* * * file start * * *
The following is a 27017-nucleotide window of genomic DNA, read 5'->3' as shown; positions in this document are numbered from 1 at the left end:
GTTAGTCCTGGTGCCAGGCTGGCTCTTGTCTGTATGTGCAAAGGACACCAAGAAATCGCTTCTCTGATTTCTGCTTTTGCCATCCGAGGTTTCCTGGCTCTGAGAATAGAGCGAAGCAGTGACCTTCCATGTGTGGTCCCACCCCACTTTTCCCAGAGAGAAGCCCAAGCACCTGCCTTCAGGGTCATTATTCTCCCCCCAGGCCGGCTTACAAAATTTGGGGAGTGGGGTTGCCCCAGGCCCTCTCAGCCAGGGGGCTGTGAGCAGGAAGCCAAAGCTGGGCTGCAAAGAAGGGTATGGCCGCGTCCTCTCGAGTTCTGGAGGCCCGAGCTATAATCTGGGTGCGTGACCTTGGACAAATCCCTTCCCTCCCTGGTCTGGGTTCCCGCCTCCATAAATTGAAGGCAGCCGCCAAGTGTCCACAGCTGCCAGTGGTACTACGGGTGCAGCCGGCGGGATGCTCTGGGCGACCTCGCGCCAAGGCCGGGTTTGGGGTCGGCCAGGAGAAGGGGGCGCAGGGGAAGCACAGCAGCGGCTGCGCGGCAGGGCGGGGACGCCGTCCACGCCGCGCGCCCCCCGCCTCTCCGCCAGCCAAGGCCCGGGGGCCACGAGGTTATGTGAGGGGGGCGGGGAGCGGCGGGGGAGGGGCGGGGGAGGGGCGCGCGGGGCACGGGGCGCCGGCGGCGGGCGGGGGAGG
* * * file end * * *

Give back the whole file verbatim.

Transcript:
The following is a 27017-nucleotide window of genomic DNA, read 5'->3' as shown; positions in this document are numbered from 1 at the left end:
GTTAGTCCTGGTGCCAGGCTGGCTCTTGTCTGTATGTGCAAAGGACACCAAGAAATCGCTTCTCTGATTTCTGCTTTTGCCATCCGAGGTTTCCTGGCTCTGAGAATAGAGCGAAGCAGTGACCTTCCATGTGTGGTCCCACCCCACTTTTCCCAGAGAGAAGCCCAAGCACCTGCCTTCAGGGTCATTATTCTCCCCCCAGGCCGGCTTACAAAATTTGGGGAGTGGGGTTGCCCCAGGCCCTCTCAGCCAGGGGGCTGTGAGCAGGAAGCCAAAGCTGGGCTGCAAAGAAGGGTATGGCCGCGTCCTCTCGAGTTCTGGAGGCCCGAGCTATAATCTGGGTGCGTGACCTTGGACAAATCCCTTCCCTCCCTGGTCTGGGTTCCCGCCTCCATAAATTGAAGGCAGCCGCCAAGTGTCCACAGCTGCCAGTGGTACTACGGGTGCAGCCGGCGGGATGCTCTGGGCGACCTCGCGCCAAGGCCGGGTTTGGGGTCGGCCAGGAGAAGGGGGCGCAGGGGAAGCACAGCAGCGGCTGCGCGGCAGGGCGGGGACGCCGTCCACGCCGCGCGCCCCCCGCCTCTCCGCCAGCCAAGGCCCGGGGGCCACGAGGTTATGTGAGGGGGGCGGGGAGCGGCGGGGGAGGGGCGGGGGAGGGGCGCGCGGGGCACGGGGCGCCGGCGGCGGGCGGGGGAGG